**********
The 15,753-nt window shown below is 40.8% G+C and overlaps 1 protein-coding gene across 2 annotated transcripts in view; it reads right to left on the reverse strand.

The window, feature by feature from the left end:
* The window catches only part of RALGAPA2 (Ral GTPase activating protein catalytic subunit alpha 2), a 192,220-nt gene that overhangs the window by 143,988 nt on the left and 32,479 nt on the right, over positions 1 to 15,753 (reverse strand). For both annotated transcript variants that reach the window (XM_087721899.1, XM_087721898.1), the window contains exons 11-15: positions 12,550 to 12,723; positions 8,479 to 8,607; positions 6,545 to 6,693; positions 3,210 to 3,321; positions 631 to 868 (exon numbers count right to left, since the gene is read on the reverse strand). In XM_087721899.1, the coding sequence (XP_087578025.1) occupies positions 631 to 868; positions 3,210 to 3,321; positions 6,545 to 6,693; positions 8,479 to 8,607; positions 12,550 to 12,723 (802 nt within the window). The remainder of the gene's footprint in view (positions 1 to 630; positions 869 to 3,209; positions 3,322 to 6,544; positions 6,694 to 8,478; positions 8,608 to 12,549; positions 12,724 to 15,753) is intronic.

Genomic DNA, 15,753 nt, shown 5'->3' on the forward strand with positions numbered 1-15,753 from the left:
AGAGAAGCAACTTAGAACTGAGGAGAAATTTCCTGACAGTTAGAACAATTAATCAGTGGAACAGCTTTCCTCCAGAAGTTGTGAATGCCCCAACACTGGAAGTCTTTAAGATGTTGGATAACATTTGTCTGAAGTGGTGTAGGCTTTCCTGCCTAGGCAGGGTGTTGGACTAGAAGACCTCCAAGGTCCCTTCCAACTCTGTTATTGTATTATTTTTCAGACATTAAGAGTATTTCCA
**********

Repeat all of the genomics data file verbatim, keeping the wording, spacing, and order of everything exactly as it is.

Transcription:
The 15,753-nt window shown below is 40.8% G+C and overlaps 1 protein-coding gene across 2 annotated transcripts in view; it reads right to left on the reverse strand.

The window, feature by feature from the left end:
* The window catches only part of RALGAPA2 (Ral GTPase activating protein catalytic subunit alpha 2), a 192,220-nt gene that overhangs the window by 143,988 nt on the left and 32,479 nt on the right, over positions 1 to 15,753 (reverse strand). For both annotated transcript variants that reach the window (XM_087721899.1, XM_087721898.1), the window contains exons 11-15: positions 12,550 to 12,723; positions 8,479 to 8,607; positions 6,545 to 6,693; positions 3,210 to 3,321; positions 631 to 868 (exon numbers count right to left, since the gene is read on the reverse strand). In XM_087721899.1, the coding sequence (XP_087578025.1) occupies positions 631 to 868; positions 3,210 to 3,321; positions 6,545 to 6,693; positions 8,479 to 8,607; positions 12,550 to 12,723 (802 nt within the window). The remainder of the gene's footprint in view (positions 1 to 630; positions 869 to 3,209; positions 3,322 to 6,544; positions 6,694 to 8,478; positions 8,608 to 12,549; positions 12,724 to 15,753) is intronic.

Genomic DNA, 15,753 nt, shown 5'->3' on the forward strand with positions numbered 1-15,753 from the left:
AGAGAAGCAACTTAGAACTGAGGAGAAATTTCCTGACAGTTAGAACAATTAATCAGTGGAACAGCTTTCCTCCAGAAGTTGTGAATGCCCCAACACTGGAAGTCTTTAAGATGTTGGATAACATTTGTCTGAAGTGGTGTAGGCTTTCCTGCCTAGGCAGGGTGTTGGACTAGAAGACCTCCAAGGTCCCTTCCAACTCTGTTATTGTATTATTTTTCAGACATTAAGAGTATTTCCA